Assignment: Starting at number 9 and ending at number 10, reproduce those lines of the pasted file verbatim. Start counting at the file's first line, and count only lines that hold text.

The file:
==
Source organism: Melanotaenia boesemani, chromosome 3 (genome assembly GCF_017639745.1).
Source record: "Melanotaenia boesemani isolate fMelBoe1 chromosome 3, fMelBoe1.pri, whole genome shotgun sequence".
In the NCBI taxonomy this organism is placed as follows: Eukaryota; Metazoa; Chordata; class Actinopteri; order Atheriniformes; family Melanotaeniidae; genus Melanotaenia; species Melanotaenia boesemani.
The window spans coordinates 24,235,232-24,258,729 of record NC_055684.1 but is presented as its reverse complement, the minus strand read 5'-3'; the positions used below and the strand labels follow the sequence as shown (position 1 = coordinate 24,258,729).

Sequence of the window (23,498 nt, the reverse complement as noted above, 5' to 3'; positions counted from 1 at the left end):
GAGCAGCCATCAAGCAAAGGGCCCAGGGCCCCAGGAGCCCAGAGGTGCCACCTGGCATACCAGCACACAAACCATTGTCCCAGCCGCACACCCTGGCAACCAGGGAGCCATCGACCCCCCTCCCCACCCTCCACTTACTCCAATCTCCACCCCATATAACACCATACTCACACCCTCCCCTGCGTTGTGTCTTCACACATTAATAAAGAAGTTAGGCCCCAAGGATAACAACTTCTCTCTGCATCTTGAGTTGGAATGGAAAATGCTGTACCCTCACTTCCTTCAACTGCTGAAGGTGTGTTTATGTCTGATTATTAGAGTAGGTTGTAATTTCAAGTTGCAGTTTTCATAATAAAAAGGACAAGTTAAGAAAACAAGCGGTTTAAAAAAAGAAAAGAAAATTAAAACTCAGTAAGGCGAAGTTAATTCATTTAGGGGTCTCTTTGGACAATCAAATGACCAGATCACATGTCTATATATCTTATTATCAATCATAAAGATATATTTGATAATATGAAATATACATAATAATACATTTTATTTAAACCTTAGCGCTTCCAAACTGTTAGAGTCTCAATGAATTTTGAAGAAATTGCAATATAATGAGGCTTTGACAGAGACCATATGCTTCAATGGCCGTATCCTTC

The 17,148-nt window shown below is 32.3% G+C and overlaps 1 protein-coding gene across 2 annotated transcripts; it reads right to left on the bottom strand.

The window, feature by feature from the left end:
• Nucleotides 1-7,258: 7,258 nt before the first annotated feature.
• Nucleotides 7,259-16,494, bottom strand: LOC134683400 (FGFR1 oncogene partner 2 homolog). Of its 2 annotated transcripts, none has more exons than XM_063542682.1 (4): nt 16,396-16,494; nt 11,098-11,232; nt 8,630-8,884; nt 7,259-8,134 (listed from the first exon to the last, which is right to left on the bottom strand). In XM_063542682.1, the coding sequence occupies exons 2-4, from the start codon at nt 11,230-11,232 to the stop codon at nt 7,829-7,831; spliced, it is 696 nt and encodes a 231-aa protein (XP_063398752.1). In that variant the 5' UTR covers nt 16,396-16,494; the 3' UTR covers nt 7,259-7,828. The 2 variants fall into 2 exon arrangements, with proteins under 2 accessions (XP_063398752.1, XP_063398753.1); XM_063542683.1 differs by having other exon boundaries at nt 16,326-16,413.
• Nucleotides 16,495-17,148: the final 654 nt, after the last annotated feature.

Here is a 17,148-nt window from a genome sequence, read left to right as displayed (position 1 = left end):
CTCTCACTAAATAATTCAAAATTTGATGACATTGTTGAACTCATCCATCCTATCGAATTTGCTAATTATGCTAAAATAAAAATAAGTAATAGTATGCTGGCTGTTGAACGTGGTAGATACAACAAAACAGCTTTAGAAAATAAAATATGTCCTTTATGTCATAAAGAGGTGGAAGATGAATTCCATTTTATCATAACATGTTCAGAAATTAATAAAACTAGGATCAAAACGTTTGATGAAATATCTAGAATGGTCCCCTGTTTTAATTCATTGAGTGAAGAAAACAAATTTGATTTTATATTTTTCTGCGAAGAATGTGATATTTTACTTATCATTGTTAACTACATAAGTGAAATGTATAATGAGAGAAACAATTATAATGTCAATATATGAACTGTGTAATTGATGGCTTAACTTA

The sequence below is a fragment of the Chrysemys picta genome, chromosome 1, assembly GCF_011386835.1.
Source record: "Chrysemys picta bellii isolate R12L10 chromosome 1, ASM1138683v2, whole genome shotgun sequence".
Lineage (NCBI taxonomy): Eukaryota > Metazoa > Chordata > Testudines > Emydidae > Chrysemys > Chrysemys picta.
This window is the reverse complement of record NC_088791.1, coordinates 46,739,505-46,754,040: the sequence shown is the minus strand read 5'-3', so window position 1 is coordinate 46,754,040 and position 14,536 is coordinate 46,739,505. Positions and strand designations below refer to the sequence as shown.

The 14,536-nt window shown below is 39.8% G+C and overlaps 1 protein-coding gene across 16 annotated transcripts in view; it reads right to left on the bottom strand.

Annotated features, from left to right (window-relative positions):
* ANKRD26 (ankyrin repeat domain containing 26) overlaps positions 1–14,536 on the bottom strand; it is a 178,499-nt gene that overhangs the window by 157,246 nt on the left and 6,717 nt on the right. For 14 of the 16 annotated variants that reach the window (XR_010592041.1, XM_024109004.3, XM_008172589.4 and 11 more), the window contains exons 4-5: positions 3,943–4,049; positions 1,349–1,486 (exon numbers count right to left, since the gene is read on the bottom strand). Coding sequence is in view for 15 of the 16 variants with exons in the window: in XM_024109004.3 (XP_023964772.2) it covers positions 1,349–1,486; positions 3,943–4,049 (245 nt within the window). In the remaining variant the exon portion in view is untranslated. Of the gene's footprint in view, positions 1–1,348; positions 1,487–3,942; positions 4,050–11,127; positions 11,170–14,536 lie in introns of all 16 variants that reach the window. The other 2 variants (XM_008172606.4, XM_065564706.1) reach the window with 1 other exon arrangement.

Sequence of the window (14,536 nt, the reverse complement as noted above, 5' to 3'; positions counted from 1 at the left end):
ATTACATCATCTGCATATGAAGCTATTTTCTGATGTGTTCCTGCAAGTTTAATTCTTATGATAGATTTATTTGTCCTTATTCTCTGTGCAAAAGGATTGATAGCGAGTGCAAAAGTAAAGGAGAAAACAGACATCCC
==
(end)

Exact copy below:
• Nucleotides 1-7,258: 7,258 nt before the first annotated feature.
• Nucleotides 7,259-16,494, bottom strand: LOC134683400 (FGFR1 oncogene partner 2 homolog). Of its 2 annotated transcripts, none has more exons than XM_063542682.1 (4): nt 16,396-16,494; nt 11,098-11,232; nt 8,630-8,884; nt 7,259-8,134 (listed from the first exon to the last, which is right to left on the bottom strand). In XM_063542682.1, the coding sequence occupies exons 2-4, from the start codon at nt 11,230-11,232 to the stop codon at nt 7,829-7,831; spliced, it is 696 nt and encodes a 231-aa protein (XP_063398752.1). In that variant the 5' UTR covers nt 16,396-16,494; the 3' UTR covers nt 7,259-7,828. The 2 variants fall into 2 exon arrangements, with proteins under 2 accessions (XP_063398752.1, XP_063398753.1); XM_063542683.1 differs by having other exon boundaries at nt 16,326-16,413.